World government is officially here.
With the click of a gavel, Obama became "the first American president to preside over a Security Council summit" thus marking the moment when America officially abandoned its sovereignty, prostrating itself to a world body representing every freedom hating tin-pot dictatorship in the world.
The details of this meeting are not relevant. The fact that an American president now overtly sanctions the legitimacy of this body and subordinates American interests to its policies, in principle, means that the United States government has ceded its Constitutional authority to a global governmental organization.
The loss of American sovereignty is a direct result of the modern philosophical assault on objectivity. Obama seeks to operate under the auspices of organizations like the United Nations because he rejects the idea that America has any objective moral authority in the world. This is because Obama rejects the idea of objective morality. He would ask: "who is the United States to tell other countries what to do?" Asserting America's interests requires a commitment to the principle that freedom and individual rights are objectively better than slavery and dictatorship. To the moral relativist, no culture is superior to any other.
If one has no objective principles to guide his actions, he must turn to a group. He must seek only compromise and consensus. Such an approach necessitates a rejection of "unilateralism":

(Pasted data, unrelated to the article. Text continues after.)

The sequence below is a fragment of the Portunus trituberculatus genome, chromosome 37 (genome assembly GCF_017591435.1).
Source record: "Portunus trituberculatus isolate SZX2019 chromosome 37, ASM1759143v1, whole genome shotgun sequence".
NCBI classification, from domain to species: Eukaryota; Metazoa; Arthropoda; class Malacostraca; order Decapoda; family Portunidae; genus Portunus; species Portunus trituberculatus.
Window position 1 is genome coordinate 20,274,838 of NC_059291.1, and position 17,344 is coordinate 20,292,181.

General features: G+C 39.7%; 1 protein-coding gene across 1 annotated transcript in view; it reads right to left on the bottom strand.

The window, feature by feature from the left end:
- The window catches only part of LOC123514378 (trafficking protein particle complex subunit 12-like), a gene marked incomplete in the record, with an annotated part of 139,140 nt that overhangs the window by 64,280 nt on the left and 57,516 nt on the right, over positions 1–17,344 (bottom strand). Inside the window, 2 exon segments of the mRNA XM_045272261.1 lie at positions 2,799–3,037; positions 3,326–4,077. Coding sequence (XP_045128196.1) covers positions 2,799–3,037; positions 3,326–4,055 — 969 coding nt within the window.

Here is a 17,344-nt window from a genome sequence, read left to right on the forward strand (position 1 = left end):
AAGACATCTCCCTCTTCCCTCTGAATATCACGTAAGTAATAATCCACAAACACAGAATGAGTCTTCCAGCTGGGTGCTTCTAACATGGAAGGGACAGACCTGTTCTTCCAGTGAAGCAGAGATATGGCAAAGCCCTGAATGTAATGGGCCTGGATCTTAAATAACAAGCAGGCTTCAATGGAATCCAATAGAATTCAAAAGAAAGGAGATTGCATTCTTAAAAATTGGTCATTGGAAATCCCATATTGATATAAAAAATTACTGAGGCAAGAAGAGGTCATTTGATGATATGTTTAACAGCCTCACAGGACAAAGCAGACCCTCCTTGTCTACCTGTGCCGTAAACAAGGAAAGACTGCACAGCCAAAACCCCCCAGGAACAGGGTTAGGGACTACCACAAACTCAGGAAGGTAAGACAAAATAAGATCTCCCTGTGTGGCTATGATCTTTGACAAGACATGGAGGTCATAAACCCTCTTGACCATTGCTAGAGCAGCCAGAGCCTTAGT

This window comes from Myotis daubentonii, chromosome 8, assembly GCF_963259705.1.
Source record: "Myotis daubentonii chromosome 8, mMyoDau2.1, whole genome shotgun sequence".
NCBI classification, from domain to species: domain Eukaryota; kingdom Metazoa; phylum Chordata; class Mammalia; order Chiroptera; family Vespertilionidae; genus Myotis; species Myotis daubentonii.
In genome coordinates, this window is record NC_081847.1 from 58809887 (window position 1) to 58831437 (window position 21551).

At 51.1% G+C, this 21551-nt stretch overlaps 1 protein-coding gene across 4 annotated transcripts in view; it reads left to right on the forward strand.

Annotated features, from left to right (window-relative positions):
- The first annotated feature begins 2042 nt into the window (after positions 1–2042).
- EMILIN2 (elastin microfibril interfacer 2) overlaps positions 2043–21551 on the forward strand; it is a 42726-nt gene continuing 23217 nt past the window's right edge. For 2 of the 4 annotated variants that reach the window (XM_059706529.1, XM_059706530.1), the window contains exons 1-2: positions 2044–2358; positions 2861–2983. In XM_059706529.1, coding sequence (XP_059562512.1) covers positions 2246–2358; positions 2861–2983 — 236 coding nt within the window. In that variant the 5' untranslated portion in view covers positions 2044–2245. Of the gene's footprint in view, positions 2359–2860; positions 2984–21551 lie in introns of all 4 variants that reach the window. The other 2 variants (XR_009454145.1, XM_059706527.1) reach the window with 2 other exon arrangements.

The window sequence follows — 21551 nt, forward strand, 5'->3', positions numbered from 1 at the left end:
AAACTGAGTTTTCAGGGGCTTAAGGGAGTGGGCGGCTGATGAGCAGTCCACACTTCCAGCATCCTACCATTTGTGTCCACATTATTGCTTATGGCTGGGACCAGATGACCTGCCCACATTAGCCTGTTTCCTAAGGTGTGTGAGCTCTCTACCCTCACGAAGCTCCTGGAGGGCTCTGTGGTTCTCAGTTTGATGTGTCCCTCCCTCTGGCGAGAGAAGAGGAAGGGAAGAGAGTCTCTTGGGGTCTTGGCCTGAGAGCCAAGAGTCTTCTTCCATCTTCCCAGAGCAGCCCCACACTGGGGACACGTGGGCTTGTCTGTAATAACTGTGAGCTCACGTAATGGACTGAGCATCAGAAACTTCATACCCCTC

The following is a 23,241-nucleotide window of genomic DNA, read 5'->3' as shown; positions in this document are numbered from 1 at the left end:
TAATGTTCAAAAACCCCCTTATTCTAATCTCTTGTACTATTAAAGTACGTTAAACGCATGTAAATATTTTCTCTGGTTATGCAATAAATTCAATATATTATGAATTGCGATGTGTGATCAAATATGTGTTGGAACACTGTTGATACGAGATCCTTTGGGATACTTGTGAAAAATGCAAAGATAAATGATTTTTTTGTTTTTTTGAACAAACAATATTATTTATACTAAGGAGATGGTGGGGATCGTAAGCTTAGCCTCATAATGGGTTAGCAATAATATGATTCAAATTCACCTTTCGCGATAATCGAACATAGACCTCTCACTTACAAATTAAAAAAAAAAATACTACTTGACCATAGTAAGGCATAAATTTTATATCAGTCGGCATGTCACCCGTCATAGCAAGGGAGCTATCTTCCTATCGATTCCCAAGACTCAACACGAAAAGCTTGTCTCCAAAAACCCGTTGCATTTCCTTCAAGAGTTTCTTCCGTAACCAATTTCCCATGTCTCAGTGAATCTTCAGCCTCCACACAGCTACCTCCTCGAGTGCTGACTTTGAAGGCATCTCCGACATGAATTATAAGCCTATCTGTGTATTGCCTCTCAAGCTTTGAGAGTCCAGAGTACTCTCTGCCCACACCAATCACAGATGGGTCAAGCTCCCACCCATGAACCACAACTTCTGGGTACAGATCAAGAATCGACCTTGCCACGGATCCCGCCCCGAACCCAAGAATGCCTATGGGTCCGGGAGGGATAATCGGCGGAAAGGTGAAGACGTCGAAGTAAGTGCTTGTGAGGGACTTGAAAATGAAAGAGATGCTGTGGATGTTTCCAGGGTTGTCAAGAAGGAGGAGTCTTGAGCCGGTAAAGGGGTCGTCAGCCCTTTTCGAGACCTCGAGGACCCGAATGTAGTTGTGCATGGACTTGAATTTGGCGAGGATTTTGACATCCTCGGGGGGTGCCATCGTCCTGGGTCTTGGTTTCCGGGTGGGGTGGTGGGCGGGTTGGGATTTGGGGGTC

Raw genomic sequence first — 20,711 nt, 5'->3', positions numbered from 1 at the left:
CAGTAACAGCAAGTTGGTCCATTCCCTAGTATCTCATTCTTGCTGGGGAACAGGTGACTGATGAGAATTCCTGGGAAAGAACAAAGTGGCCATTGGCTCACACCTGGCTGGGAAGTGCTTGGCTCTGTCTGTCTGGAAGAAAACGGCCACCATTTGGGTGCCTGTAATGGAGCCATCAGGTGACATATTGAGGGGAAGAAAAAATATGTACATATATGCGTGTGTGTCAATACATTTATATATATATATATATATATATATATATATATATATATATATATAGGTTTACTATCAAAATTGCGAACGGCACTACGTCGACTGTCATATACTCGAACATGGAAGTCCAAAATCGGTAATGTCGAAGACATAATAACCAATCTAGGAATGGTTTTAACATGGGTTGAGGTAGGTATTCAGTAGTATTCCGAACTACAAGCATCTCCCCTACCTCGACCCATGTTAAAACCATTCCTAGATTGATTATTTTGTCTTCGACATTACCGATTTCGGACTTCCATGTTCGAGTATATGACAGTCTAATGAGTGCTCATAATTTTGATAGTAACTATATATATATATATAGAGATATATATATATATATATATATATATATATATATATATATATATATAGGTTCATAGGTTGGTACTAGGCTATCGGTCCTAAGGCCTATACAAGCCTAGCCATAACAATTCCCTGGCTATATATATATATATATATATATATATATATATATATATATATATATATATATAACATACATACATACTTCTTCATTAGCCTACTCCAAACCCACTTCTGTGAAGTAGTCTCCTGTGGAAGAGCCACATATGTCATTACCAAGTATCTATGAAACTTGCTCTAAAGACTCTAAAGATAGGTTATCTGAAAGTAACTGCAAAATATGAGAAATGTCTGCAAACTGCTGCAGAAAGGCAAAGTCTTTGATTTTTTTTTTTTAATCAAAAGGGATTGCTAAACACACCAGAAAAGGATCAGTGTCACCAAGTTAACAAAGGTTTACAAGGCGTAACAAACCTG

Mr Obama proclaimed a sharp break with the previous US administration, acknowledging perceived American unilateralism had fed skepticism and distrust of his country.
What's ironic about that statement is that "trust" depends on one's willingness to commit to a plan of action. If one is principled, it becomes perfectly obvious how they will react to any situation. For example, if a country holds firm to a policy of not negotiating with terrorists, then any would-be terrorist knows their tactics are futile. In other words, an approach in which one is willing to act on principle despite the objections of others or regardless of its perceived popularity could not result in "skepticism" or "distrust." Such an approach results in certainty in the minds of your allies and enemies. Only an unprincipled, pragmatic approach based on the pursuit of short run objectives that may or may not conflict with longer term goals could cause capricious, contradictory policies. Only this approach could feed skepticism and distrust.
The nations of the world recognize that Obama is one of them. Not only does he agree that America should feel guilty for its successes, but it should actively work to level the playing field by sacrificing itself. Publicly, other nations welcome Obama's cosmopolitan attitude, but privately they know they can exploit his weaknesses.
America's actions over the past decades have caused our enemies to regard us as a paper tiger. In other words, despite hawkish rhetoric, our past administrations' unwillingness to identify our enemies and persecute total war has emboldened America's enemies around the world. However, past administrations at least felt a need to pay lip service to a strong defense even if their actions belied their words. Obama has taken this a step further. His policy of overt appeasement, apology, and surrender of our sovereignty to foreign diplomats has taken the tiger out of paper tiger. Evidently,
as Obama left the Security Council chamber, he told the Associated Press: "It was an excellent day."
I can objectively and confidently say on behalf of anyone who seeks to subjugate individual rights and excise the last vestiges of spirit from those who look to the United States as a beacon of moral certitude and a symbol of freedom - it certainly was.